Nomadland: The Heavenly Homecoming of the Nomads

Published on: May 6, 2021
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The original Greek version of this article was published in the site “Polymeros kai Polytropos” of the Volos Academy for Theological Studies.

Shot from Nomadland

The film Nomadland (2020) offers a spiritual glimpse into America, especially into the Western states, with the help of Chloé Zhao, a young director from China. This is a road movie in the most spiritual sense of the term, where making a road trip is a way to deal with bereavement as well as with feeling useless in a difficult age just before retirement. The film takes place in 2011, during the first years of the economic crisis that had started in 2008. The protagonist of the movie is Fern, a 60-year-old woman who had just lost her husband, but also her work, after the US Gypsum plant in Empire, Nevada shut down. Each loss is also a painful liberation, and Fern decides to sell her belongings in order to buy a van and cross the country in search of seasonal jobs. The film is based on a documentary by Jessica Bruder on the subcultures of van-dwellers who move from state to state in search of work in the context of the precarity that is inherent in late capitalism. However, the director Chloé Zhao has added her personal existential touch. The film has been very influential in this difficult year of lockdown. This is also reflected in the many awards it has received, including an Oscar, a Golden Globe, and a Golden Lion for Best Picture, as well as an Oscar for best director and an Oscar for best actress in a leading role (Frances McDormand).

The van-dwelling culture

Fern is in a difficult age: too old to start her life anew with the vigour of youth, too young to retire. She belongs to a new generation of out-of-works among the middle-aged and those who are at the threshold of the third age. For the latter, it is very difficult to acquire the new skills needed to respond to the dynamic form of contemporary work relations, and thus they succumb to the low self-esteem of unbearable uselessness. Fern, however, combines an openness to life, including its failures and frustrations, with an unexpected dynamism. After a seasonal job at Amazon, she is invited to the Arizona desert, where Bob Wells leads a community that offers help to these new nomads, teaching them basic survival rules in this postmodern version of the Wild West. In many aspects, this is a community of moribunds, for example, people with late-stage cancer. The latter are, however, readier than Fern both for death and for temporary survival in the wild life of these new anchorites. Some of the nomads give naturalistic meanings to death, according to a death coaching that is but the natural consummation of life coaching, as a training for achieving a “successful” death that would be the coronation of a successful life. Nevertheless, other people, such as Bob Wells, invest in love toward unknown fellow men and women, telling them what they didn’t have the chance to tell people that they have lost. In the unknown people of the nomadic communities, they find “images” of the departed; they regard life as a way, where one can find again the loved ones either in other persons or even, as the film alludes, in the continuation of the life-trip in an after-life beyond death.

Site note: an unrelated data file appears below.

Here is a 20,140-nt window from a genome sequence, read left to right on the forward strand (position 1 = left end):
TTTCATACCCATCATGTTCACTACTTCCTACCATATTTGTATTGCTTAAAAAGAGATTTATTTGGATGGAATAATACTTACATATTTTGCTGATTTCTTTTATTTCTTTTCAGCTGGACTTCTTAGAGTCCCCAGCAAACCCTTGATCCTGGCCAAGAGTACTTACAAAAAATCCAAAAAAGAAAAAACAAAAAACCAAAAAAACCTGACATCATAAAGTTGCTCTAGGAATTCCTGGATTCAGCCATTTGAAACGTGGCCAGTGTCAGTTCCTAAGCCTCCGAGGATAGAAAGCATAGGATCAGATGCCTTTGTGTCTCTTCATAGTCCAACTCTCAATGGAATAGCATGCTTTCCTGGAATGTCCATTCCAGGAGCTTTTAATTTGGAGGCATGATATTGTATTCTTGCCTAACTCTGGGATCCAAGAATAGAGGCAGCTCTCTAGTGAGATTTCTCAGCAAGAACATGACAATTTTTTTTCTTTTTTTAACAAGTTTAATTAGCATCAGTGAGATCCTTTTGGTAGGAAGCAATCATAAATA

The film is in some sense a docudrama, combining fiction and documentary.  The 65-year-old Bob Wells is a real person, who has risen to be a leading figure among the van-dwellers. Many van-dwellers are women and men in their 60s who have been fired from their jobs or lost their houses or their savings just before retirement. Bob Wells is called the “burning man” of the sixty-years-olds, as he has inspired them with the idea that such losses can also be an occasion for liberation, if one leads a nomadic life close to wild nature. This is, however, a lifestyle that has deep roots in American culture: one can recall the poet and philosopher Henry David Thoreau (1817-1862) or the beatnik movement in the 1950s that is immortalized in the emblematic novel On the Road (1957) by Jack Kerouac. An interesting plot twist consists in the fact that the van-dwellers presented in the movie are not young “rebels without a cause” but old women and men who feel unable to coordinate with the demands of new work relations, while at the same time bringing with them memories from another America of the not-so-distant past. The film also has a feminist perspective and touches upon elements of a difficult gender performance. At the same time, the van-dwellers constitute an Internet community with sites, such as, and thus communicate their wisdom about survival in harsh surroundings. As a digital narrative community, they are in constant need of Internet connection; the van-dwelling culture is based on technological modifications of their vehicles (build) as well as on the use of solar panels. Another aspect of this culture is the effort to avoid being characterized as “immobile” homeless people. They thus try to go stealth, moving from town to town and from state to state, in order to make their state of homelessness a chance for an unchartered nomadic life on the move.